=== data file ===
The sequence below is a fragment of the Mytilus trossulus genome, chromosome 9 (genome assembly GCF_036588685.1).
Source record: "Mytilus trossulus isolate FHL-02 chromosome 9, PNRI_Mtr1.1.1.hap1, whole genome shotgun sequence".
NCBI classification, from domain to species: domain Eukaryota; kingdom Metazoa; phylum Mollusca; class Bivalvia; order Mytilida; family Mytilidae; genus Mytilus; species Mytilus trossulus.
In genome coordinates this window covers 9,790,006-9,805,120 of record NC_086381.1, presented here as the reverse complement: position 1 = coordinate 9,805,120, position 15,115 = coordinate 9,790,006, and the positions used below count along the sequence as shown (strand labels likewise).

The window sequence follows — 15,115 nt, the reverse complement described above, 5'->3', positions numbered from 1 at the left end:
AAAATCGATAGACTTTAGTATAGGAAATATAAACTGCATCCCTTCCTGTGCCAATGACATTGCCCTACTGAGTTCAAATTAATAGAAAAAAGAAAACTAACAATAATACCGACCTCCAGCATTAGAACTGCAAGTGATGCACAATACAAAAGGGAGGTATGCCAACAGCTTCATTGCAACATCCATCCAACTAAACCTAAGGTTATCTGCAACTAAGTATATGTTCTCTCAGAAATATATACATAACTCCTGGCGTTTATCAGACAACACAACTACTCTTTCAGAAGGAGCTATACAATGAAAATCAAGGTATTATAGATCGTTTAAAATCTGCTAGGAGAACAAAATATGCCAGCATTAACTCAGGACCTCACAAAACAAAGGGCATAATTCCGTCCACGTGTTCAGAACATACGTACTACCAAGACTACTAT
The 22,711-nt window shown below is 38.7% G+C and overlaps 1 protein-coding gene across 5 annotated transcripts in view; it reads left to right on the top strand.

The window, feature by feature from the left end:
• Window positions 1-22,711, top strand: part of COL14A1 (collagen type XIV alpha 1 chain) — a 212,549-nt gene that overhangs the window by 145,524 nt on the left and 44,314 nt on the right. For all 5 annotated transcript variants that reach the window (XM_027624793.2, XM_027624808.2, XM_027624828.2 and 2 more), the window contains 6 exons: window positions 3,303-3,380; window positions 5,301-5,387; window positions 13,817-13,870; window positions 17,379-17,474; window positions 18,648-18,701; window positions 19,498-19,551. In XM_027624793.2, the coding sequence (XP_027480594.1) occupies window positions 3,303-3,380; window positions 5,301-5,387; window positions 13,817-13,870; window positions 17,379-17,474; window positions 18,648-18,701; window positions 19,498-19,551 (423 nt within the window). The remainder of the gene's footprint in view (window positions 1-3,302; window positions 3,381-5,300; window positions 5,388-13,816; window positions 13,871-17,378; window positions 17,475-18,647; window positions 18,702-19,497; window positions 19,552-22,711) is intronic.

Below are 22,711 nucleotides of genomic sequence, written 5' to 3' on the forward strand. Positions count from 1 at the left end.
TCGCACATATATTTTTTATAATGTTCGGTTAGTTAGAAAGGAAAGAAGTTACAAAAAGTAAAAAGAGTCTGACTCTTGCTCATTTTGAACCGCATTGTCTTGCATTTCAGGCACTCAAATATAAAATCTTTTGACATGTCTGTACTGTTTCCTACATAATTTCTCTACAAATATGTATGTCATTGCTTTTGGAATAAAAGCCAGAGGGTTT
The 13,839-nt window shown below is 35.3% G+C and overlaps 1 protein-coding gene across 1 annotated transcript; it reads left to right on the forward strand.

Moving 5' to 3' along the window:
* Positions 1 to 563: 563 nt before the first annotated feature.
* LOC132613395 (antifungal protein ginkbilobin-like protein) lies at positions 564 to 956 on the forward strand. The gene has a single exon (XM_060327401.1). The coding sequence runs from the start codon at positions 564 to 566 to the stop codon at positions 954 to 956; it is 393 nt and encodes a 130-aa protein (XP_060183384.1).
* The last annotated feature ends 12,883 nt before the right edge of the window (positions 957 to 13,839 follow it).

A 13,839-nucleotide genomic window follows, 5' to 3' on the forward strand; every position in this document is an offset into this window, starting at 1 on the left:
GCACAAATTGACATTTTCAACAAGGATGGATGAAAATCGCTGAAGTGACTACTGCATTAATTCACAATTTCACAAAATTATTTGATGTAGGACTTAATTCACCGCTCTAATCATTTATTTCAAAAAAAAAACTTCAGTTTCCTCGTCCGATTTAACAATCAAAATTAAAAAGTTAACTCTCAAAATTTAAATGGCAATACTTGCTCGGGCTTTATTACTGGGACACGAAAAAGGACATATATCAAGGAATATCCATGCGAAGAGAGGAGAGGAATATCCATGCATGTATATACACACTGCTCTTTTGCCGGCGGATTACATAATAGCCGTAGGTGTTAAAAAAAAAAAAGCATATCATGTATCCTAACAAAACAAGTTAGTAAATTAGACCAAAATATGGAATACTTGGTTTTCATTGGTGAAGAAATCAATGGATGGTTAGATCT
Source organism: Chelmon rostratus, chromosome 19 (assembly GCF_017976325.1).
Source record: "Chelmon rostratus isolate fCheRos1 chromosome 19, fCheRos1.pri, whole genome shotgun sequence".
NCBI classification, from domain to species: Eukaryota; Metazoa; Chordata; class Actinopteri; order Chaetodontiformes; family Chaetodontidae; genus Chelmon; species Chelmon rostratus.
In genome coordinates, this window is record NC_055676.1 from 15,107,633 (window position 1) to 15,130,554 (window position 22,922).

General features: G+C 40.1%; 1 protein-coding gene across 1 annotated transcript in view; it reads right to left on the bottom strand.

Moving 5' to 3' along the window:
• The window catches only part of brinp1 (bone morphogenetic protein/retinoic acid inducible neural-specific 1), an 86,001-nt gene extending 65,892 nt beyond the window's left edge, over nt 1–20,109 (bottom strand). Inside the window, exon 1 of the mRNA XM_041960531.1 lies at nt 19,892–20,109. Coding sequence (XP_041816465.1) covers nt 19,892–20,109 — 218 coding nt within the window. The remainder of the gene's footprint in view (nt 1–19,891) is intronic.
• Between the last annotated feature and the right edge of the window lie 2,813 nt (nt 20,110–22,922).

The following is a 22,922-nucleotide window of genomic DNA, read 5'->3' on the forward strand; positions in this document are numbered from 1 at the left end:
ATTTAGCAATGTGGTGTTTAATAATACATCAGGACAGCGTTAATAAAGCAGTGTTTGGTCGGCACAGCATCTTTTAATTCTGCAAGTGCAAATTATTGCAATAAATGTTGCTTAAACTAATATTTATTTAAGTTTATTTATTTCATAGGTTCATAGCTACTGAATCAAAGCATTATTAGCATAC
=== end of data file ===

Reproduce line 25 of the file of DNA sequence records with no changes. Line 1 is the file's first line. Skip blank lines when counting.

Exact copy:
• The window catches only part of brinp1 (bone morphogenetic protein/retinoic acid inducible neural-specific 1), an 86,001-nt gene extending 65,892 nt beyond the window's left edge, over nt 1–20,109 (bottom strand). Inside the window, exon 1 of the mRNA XM_041960531.1 lies at nt 19,892–20,109. Coding sequence (XP_041816465.1) covers nt 19,892–20,109 — 218 coding nt within the window. The remainder of the gene's footprint in view (nt 1–19,891) is intronic.